What is an Amateur Theologian?
Amateur Theologians is not simply the name of this project. It is much more. Amateur theologians encapsulates our approach, understanding, and expectation of theological reflection. In other words, the title of this project is shorthand for describing a particular kind of theologian. Strictly speaking, then, we are setting out to be and define a particular kind of theologian rather than a distinct type of theology. As I see it, amateur theologians approach the task of theology with a fundamental disposition of love and humility. They understand the nature of theological reflection to be not only intellectually stretching but also dialogically and perennially demanding. Moreover, they expect that the theological journey will be one of continual transformation that shapes their beliefs, character, and desires—more on this anon.
Amateur Theologians are Motivated by Love
While the word “amateur” typically brings to mind a person who pursues an interest as a non-specialist or unprofessional, this is not what we mean to communicate by amateur theologians. Although Casey and I (Dan) are amateurs in that sense, there is another sense in which regardless of how far we take our studies, we will always consider ourselves to be amateur theologians. In fact, I would suggest that a person can be both a professional theologian while still considering themselves to be an amateur. Let me explain. At the heart of the English word “amateur” is the Latin “amator” meaning lover. In French “amateur” has a similar sense. It is this sense of “amateur”—derived from the etymology of the word—that I would like to appropriate for our definition of what an amateur theologian is.
Drawing from this insight I would like to insist that amateur theologians are amateurs in the sense that they are individuals and communities that pursue theological enlightenment being primarily motivated by love. What do they love? They love God. More specifically, amateur theologians, as amatores, love the triune God revealed in Christian Scripture. What is more, they love God’s creation and the people of God. This is fundamental for being an amateur theologian. To love God, his people, creation, and all things that bring glory to the name of the Father, the Son, and the Holy Spirit is what it means to be an amateur theologian. The motivation that spurs on amateur theologians to the task of theology is in the end love. Amateur theologians are, then, lovers of theology because theology has to do with the theos who has invaded their lives through the dynamic power of the gospel.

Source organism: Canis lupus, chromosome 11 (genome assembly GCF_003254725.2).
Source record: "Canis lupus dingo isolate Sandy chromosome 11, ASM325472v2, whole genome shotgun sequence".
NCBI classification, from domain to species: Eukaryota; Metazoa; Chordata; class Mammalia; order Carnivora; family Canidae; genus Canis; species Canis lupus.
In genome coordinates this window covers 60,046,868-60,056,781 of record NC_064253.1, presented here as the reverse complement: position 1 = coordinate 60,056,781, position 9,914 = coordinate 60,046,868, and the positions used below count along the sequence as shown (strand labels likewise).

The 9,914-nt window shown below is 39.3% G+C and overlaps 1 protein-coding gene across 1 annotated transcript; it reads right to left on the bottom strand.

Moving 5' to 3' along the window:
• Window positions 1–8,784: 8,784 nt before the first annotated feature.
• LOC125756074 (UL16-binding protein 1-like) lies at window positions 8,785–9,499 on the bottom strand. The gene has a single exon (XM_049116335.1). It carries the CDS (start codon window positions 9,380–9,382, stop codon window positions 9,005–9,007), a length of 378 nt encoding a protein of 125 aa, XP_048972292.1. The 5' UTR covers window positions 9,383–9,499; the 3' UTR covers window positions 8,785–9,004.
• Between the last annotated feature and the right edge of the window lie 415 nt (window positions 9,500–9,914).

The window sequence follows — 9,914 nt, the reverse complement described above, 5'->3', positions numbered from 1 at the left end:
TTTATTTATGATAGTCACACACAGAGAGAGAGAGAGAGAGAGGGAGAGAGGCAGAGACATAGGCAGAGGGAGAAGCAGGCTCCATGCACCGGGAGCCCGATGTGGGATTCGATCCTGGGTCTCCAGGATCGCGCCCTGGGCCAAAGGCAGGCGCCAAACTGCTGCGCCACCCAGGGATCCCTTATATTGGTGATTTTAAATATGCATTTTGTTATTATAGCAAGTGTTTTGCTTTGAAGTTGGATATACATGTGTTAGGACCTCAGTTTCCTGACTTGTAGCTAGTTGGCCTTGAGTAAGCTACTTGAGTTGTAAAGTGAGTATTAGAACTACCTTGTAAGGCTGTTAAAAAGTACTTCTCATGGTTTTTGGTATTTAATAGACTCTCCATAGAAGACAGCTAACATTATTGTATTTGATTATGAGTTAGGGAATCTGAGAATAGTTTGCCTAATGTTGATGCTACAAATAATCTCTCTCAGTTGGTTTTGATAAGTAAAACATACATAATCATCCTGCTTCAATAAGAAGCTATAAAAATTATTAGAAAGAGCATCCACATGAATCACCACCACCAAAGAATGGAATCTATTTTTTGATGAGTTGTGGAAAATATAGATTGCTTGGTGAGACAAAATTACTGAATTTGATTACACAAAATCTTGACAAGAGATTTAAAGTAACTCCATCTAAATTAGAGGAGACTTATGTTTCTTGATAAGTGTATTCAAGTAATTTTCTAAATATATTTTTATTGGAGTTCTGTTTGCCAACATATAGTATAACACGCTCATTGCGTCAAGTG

Amateur Theologians Pursue Humility
Not only are amateur theologians marked by a love for God and others, they are also characterized by humility. If love is the motivation, humility is the disposition. There are at least two reasons for this. First, this means that the amateur theologian understands that theological reflection is essentially dialogical. In other words, theological reflection involves an ongoing discourse between the discoverer and other thinkers of the past and present. So, rather than seeing themselves as autonomous thinkers possessing self-authority, amateur theologians understand that if they were to ignore the voices of others, it would be to their own hurt. Similarly, theology is best pursued in the context of community. This community involves one’s immediate community, the wider Christian and secular community, as well as voices from the past. This recognizes the conversational aspect of the nature of theological reflection.
Second, the modifying adjective “amateur” is meant to instill in the theologian an attitude of humility, reminding them that God’s revelation of himself in Christ and the Scriptures are gracious gifts. Indeed, one of the expressed goals of Amateur Theologians is to cultivate an attitude of humility and exalt the one who is altogether lovely and worthy of eternal praise. There is, then, a sense in which the term amateur is meant to remind the student of divinity that the theological journey is perennial. In other words, you will never know it all; you will always be on a journey of theological formation and discovery. This aspect has to do with the way amateur theologians understand the nature of theology. Suffice it to say, as older theologians did, that our theology is incomplete and is best described as a pilgrim theology—a theology for sojourners and exiles who see through a mirror dimly. Therefore, both the grace of the possibility of theological reflection and the never-ending journey of theological reflection is meant to work in the theologian a spirit of humility.